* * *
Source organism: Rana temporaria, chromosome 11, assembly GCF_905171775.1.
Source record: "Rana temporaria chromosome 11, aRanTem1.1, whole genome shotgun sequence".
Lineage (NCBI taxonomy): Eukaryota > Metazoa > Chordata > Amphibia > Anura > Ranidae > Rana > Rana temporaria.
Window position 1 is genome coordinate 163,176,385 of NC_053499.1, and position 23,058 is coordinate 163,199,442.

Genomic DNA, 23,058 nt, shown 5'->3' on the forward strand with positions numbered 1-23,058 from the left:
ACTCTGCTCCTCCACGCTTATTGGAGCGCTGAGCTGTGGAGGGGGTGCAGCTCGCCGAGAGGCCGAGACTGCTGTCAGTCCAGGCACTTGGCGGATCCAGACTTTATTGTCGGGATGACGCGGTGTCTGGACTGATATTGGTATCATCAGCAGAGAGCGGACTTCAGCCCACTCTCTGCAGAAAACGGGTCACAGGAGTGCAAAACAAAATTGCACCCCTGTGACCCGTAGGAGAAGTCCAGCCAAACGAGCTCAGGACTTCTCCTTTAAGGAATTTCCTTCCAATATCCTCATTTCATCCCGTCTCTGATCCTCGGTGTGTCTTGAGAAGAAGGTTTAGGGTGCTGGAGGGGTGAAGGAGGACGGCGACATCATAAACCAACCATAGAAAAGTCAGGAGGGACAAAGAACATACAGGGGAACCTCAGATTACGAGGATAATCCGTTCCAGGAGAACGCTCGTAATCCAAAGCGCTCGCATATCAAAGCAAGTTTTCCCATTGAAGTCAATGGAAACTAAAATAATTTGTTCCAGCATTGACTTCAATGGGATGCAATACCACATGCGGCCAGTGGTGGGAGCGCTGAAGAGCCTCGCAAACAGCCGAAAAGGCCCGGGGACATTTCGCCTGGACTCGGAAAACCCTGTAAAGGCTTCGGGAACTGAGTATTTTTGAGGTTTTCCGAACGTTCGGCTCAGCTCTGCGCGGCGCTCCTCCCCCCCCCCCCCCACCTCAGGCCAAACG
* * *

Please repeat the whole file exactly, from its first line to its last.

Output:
Source organism: Rana temporaria, chromosome 11, assembly GCF_905171775.1.
Source record: "Rana temporaria chromosome 11, aRanTem1.1, whole genome shotgun sequence".
Lineage (NCBI taxonomy): Eukaryota > Metazoa > Chordata > Amphibia > Anura > Ranidae > Rana > Rana temporaria.
Window position 1 is genome coordinate 163,176,385 of NC_053499.1, and position 23,058 is coordinate 163,199,442.

Genomic DNA, 23,058 nt, shown 5'->3' on the forward strand with positions numbered 1-23,058 from the left:
ACTCTGCTCCTCCACGCTTATTGGAGCGCTGAGCTGTGGAGGGGGTGCAGCTCGCCGAGAGGCCGAGACTGCTGTCAGTCCAGGCACTTGGCGGATCCAGACTTTATTGTCGGGATGACGCGGTGTCTGGACTGATATTGGTATCATCAGCAGAGAGCGGACTTCAGCCCACTCTCTGCAGAAAACGGGTCACAGGAGTGCAAAACAAAATTGCACCCCTGTGACCCGTAGGAGAAGTCCAGCCAAACGAGCTCAGGACTTCTCCTTTAAGGAATTTCCTTCCAATATCCTCATTTCATCCCGTCTCTGATCCTCGGTGTGTCTTGAGAAGAAGGTTTAGGGTGCTGGAGGGGTGAAGGAGGACGGCGACATCATAAACCAACCATAGAAAAGTCAGGAGGGACAAAGAACATACAGGGGAACCTCAGATTACGAGGATAATCCGTTCCAGGAGAACGCTCGTAATCCAAAGCGCTCGCATATCAAAGCAAGTTTTCCCATTGAAGTCAATGGAAACTAAAATAATTTGTTCCAGCATTGACTTCAATGGGATGCAATACCACATGCGGCCAGTGGTGGGAGCGCTGAAGAGCCTCGCAAACAGCCGAAAAGGCCCGGGGACATTTCGCCTGGACTCGGAAAACCCTGTAAAGGCTTCGGGAACTGAGTATTTTTGAGGTTTTCCGAACGTTCGGCTCAGCTCTGCGCGGCGCTCCTCCCCCCCCCCCCCCACCTCAGGCCAAACG